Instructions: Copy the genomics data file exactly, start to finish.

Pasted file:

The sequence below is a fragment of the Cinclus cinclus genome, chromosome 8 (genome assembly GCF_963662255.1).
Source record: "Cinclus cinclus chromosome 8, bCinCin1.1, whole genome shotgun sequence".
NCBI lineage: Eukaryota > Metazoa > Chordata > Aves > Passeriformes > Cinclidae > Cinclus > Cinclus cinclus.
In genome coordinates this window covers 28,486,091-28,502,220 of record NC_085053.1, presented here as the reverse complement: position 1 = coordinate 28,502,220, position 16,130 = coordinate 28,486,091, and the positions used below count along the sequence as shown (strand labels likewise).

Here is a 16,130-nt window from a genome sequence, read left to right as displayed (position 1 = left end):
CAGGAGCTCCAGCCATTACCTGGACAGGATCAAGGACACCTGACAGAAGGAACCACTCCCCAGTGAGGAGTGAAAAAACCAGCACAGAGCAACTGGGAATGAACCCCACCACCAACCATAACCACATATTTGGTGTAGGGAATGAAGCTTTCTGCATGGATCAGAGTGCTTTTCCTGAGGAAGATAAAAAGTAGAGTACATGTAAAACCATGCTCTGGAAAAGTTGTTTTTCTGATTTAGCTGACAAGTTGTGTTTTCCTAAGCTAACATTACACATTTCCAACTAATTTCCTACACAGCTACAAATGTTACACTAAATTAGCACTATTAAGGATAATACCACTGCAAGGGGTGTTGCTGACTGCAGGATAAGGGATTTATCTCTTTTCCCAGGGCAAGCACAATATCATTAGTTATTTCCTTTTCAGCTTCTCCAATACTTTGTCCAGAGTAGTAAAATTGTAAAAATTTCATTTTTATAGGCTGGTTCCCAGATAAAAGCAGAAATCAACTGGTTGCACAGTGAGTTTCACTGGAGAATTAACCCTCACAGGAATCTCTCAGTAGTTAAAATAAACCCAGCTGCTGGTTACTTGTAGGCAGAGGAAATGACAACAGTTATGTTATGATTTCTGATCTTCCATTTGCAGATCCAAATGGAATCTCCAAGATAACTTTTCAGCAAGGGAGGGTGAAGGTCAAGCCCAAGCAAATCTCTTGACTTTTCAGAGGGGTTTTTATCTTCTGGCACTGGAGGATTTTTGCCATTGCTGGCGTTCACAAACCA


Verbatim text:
The sequence below is a fragment of the Cinclus cinclus genome, chromosome 8 (genome assembly GCF_963662255.1).
Source record: "Cinclus cinclus chromosome 8, bCinCin1.1, whole genome shotgun sequence".
NCBI lineage: Eukaryota > Metazoa > Chordata > Aves > Passeriformes > Cinclidae > Cinclus > Cinclus cinclus.
In genome coordinates this window covers 28,486,091-28,502,220 of record NC_085053.1, presented here as the reverse complement: position 1 = coordinate 28,502,220, position 16,130 = coordinate 28,486,091, and the positions used below count along the sequence as shown (strand labels likewise).

Here is a 16,130-nt window from a genome sequence, read left to right as displayed (position 1 = left end):
CAGGAGCTCCAGCCATTACCTGGACAGGATCAAGGACACCTGACAGAAGGAACCACTCCCCAGTGAGGAGTGAAAAAACCAGCACAGAGCAACTGGGAATGAACCCCACCACCAACCATAACCACATATTTGGTGTAGGGAATGAAGCTTTCTGCATGGATCAGAGTGCTTTTCCTGAGGAAGATAAAAAGTAGAGTACATGTAAAACCATGCTCTGGAAAAGTTGTTTTTCTGATTTAGCTGACAAGTTGTGTTTTCCTAAGCTAACATTACACATTTCCAACTAATTTCCTACACAGCTACAAATGTTACACTAAATTAGCACTATTAAGGATAATACCACTGCAAGGGGTGTTGCTGACTGCAGGATAAGGGATTTATCTCTTTTCCCAGGGCAAGCACAATATCATTAGTTATTTCCTTTTCAGCTTCTCCAATACTTTGTCCAGAGTAGTAAAATTGTAAAAATTTCATTTTTATAGGCTGGTTCCCAGATAAAAGCAGAAATCAACTGGTTGCACAGTGAGTTTCACTGGAGAATTAACCCTCACAGGAATCTCTCAGTAGTTAAAATAAACCCAGCTGCTGGTTACTTGTAGGCAGAGGAAATGACAACAGTTATGTTATGATTTCTGATCTTCCATTTGCAGATCCAAATGGAATCTCCAAGATAACTTTTCAGCAAGGGAGGGTGAAGGTCAAGCCCAAGCAAATCTCTTGACTTTTCAGAGGGGTTTTTATCTTCTGGCACTGGAGGATTTTTGCCATTGCTGGCGTTCACAAACCA